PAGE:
Polyurethanes are synthetic copolymers containing urethane linkages in their complex chemical structure. They consist of three monomers: a diisocyanate, a polyol and a chain extender, which enables the synthesis of an endless number of polyurethanes with different physicochemical and mechanical properties. The physicochemical properties of various polyurethanes are largely dependent on the conformation of polyols, which may contain two or more different polyols, stabilisers, catalysts, liquids or solid additives and, in the case of foams, foaming agents. Depending on the structure of the polyols, i.e. the length of the chain, structure of the units (aliphatic or aromatic), ester or ether groups, or functionalisation by hydroxyl groups, polyurethanes may be flexible or rigid, and therefore suitable for various applications. In addition to the physical and chemical structure of polyurethanes, this review paper specifically addresses their use in medicine, particularly in wound dressings, tissue engineering scaffolds and drug delivery with nanoparticles and nanocapsules, and provides guidelines for the development of new biodegradable polyurethane materials. © 2017, University of Ljubljana. All rights reserved.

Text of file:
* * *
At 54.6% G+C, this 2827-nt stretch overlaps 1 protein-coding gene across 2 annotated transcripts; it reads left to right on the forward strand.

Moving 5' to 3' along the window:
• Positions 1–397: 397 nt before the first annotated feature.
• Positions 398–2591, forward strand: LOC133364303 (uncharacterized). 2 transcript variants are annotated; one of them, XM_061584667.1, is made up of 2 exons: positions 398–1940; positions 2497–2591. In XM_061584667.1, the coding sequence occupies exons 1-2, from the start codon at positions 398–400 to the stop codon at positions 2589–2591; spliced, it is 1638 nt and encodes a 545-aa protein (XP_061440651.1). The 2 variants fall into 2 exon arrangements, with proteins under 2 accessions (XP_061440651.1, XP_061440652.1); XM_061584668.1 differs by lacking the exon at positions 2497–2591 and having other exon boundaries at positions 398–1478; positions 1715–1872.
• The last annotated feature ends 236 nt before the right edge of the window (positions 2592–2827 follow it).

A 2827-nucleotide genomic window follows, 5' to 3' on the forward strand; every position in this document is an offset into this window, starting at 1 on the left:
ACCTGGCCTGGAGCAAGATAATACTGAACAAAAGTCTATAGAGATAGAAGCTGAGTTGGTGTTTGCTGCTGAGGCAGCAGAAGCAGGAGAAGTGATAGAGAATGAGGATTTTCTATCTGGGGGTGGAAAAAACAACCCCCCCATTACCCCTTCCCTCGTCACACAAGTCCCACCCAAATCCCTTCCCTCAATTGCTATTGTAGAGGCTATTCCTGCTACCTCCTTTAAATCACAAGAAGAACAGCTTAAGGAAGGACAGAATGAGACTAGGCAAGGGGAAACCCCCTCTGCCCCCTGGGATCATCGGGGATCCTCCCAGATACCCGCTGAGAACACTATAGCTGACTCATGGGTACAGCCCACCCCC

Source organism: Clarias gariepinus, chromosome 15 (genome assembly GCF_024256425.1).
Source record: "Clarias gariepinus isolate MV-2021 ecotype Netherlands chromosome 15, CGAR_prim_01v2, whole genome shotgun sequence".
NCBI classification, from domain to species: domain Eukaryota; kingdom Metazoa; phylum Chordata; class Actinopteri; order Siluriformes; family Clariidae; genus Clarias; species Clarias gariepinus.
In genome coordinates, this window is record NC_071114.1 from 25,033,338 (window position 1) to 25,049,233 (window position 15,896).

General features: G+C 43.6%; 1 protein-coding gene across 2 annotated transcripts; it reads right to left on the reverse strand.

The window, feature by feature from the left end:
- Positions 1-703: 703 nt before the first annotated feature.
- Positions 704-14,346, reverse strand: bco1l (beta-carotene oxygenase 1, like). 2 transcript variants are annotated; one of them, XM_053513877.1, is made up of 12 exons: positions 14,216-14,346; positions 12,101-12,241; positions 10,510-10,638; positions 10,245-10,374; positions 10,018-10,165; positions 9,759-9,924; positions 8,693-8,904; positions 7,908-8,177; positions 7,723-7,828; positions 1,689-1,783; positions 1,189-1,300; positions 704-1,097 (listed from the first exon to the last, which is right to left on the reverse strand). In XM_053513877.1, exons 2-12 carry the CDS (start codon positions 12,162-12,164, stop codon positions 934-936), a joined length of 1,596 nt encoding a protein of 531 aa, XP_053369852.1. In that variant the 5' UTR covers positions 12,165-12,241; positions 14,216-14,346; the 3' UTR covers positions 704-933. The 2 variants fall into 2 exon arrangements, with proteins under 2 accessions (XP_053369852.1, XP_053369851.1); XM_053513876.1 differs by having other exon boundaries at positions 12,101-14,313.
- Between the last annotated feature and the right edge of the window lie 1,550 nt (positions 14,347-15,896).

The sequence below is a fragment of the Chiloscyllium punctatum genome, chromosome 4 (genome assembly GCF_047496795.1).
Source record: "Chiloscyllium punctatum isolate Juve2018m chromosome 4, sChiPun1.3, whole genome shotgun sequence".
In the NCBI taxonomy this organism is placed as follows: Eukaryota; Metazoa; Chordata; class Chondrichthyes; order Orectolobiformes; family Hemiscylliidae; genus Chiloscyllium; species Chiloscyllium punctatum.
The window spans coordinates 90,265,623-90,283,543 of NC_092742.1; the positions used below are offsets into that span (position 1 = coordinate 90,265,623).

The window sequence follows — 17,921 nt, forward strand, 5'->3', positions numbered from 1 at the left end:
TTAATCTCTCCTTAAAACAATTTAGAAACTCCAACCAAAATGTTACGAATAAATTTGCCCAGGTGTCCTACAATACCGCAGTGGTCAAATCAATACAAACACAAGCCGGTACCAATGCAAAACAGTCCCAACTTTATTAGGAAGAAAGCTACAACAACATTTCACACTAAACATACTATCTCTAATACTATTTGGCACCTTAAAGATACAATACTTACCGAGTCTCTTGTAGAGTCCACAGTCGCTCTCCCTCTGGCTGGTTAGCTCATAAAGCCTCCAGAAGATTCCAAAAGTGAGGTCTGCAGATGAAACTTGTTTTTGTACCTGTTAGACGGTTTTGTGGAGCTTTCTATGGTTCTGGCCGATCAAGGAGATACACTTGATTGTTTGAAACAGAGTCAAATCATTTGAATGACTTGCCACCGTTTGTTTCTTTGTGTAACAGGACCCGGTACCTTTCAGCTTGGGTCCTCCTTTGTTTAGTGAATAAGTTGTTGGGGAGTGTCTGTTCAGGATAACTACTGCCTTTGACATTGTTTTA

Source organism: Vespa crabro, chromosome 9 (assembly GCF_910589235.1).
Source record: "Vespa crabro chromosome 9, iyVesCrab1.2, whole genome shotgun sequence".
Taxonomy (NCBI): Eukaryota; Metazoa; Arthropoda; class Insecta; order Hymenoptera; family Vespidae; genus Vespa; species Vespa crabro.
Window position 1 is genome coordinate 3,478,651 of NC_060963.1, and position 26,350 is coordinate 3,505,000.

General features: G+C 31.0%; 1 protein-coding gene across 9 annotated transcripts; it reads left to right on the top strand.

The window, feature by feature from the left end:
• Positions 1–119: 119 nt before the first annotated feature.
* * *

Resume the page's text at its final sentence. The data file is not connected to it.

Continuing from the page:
ASJC Scopus subject areas
- !!Business and International Management
- !!Business, Management and Accounting(all)
- !!Polymers and Plastics
- !!Industrial and Manufacturing Engineering